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Canon EOS Crop Sensor for HD
APS-C sensor cameras including the 80D, 70D, 7D Mk. II, 7D, EOS M and Rebel models for HD video recording.


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Old July 7th, 2010, 10:23 AM   #1
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Canon 50mm 1.4 as a stay-on lens all the time?

After having lugged Nikon DSLR and Canon HV20 for several years I am ready to jump into this DSLR video. The features I like the most are carring single cam for all purposes, film look and indoor shooting. Here are my questions for you experts here:
1. If I have done video on an HV20 at 50mm (8x) with IS handheld, will I get the comparable results with a 50mm 1.4 prime lens (2x on T2i) in terms of shakiness and watchability?
2. Do you use auto focus when filming on T2i and 50mm 1.4f? or is it once you start you can only adjust focus manually? That would mean that Canon 50mm 1.8f would be a pain to use, wouldn't it?
3. Do you recommend 50mm f1.8 over 1.4, is the lowlight difference and others worth the extra price of $250?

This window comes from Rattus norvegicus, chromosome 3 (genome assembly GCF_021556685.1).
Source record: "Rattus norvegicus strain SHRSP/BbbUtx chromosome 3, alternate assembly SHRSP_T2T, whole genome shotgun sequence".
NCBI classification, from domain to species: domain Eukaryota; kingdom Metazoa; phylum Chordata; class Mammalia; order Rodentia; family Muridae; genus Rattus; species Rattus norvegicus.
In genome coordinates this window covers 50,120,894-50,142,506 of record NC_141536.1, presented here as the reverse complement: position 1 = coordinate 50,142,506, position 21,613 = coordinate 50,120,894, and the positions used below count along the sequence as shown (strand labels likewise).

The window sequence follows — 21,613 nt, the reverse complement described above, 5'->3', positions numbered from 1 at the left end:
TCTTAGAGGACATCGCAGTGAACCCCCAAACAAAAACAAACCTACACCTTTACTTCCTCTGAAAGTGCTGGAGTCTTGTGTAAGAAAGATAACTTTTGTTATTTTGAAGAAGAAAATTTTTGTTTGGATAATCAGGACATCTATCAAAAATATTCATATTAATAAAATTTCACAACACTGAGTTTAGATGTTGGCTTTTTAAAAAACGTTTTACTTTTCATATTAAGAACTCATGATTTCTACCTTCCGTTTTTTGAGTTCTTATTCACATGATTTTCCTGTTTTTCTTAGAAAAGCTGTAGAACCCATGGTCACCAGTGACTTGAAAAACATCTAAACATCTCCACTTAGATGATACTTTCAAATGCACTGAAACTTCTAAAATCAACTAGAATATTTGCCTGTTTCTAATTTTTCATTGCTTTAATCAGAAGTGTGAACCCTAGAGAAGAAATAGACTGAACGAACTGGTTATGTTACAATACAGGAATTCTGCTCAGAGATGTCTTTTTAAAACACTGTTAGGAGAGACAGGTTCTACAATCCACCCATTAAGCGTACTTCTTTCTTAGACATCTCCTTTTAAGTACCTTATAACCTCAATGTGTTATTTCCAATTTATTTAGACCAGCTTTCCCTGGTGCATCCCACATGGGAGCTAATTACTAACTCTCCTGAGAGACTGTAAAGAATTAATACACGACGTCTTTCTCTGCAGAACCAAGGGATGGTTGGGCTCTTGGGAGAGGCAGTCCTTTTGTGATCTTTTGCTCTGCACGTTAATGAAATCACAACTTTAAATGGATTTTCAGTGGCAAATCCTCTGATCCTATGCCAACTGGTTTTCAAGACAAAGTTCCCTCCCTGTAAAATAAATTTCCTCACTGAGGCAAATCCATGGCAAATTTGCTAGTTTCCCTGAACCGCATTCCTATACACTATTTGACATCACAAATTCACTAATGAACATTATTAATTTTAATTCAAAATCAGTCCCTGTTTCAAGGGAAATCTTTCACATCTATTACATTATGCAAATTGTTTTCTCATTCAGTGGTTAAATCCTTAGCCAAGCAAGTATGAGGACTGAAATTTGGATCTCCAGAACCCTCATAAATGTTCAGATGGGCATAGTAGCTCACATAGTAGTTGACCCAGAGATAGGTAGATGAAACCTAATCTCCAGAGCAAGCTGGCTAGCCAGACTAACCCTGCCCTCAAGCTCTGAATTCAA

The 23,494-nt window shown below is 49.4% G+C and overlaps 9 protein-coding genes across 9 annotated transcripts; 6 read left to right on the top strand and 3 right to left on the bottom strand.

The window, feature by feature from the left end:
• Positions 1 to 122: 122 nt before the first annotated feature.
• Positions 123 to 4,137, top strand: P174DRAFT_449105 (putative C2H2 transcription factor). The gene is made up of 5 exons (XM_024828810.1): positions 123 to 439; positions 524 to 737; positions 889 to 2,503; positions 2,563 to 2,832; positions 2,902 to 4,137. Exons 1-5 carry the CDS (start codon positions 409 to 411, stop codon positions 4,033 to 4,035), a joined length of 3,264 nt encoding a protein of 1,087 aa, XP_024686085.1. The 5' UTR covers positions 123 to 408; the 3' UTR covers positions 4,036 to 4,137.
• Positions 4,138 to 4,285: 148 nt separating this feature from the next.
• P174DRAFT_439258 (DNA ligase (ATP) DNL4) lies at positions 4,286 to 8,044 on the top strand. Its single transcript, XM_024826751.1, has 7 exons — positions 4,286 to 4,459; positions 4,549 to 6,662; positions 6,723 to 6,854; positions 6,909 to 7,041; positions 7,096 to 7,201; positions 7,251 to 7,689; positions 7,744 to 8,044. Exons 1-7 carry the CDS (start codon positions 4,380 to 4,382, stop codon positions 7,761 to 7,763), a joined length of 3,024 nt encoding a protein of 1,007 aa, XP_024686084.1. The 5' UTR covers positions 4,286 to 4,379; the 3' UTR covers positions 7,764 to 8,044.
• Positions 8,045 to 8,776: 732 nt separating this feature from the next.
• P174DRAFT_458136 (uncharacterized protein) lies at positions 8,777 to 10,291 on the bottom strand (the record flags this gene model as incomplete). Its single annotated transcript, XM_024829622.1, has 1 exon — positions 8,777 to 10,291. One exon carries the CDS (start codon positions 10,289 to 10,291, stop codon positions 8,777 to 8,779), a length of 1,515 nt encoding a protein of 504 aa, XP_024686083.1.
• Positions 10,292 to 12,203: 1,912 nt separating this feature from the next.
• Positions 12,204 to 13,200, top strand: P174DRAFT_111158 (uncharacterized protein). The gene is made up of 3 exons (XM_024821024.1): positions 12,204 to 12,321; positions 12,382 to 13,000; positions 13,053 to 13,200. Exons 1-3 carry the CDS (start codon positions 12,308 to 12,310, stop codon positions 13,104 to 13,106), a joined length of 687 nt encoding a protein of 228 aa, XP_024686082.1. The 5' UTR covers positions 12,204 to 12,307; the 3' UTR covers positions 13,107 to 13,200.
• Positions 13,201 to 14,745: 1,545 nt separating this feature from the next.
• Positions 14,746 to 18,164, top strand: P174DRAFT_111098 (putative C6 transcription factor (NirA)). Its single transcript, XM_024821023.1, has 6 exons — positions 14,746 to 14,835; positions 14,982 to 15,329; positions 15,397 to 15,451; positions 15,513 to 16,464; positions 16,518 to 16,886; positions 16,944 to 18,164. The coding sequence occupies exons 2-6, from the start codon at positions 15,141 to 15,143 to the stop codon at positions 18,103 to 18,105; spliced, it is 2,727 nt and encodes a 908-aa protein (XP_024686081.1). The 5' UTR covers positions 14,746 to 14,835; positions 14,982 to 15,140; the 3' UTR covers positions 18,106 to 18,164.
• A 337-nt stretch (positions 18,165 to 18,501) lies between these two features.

4. For most home photo and video needs, do you see this lens stay on as an all purpose lens?
Thanks much for sharing your thoughts.
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Old July 7th, 2010, 11:09 AM   #2
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1. You'll need a support rig of some kind. Handholding a bare T2i with a 50mm lens will result in shaky, useless video.

2. Autofocus is possible, but not how you would expect. Manual focus is the only viable way with all lenses.

3. The 1.4 has a better, wider focus ring, and you do get an extra 2/3 stops of light. You can search for vintage glass, notably the Pentax Takumars, that give 1.4 but won't break the bank.

4. No. 50mm (80mm in 35mm) is just too narrow as a general purpose lens. I would stick with the kit lens as your main, general purpose lens, and maybe buy a Sigma 30mm 1.4 as your low-light, indoor lens.
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Old July 7th, 2010, 11:14 AM   #3
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I've had my T2i for several months now, and the 1st lens I bought was the 50mm 1.4. I absolutely love it. It's sharp and clear, but does take some effort to focus without a viewfinder. My LCDVF arrived last week, and my stills are much sharper, and my video has improved as well.

I'm no expert, but the lens is harder to focus because of the shallow DOF (someone please correct me if I'm wrong), so it can make it a difficult walk around lens without a viewfinder. It's my go to for video, as I'm into primes and not zoom lenses. I would recommend it over the 50mm 1.8.

Check my test video of the lens here: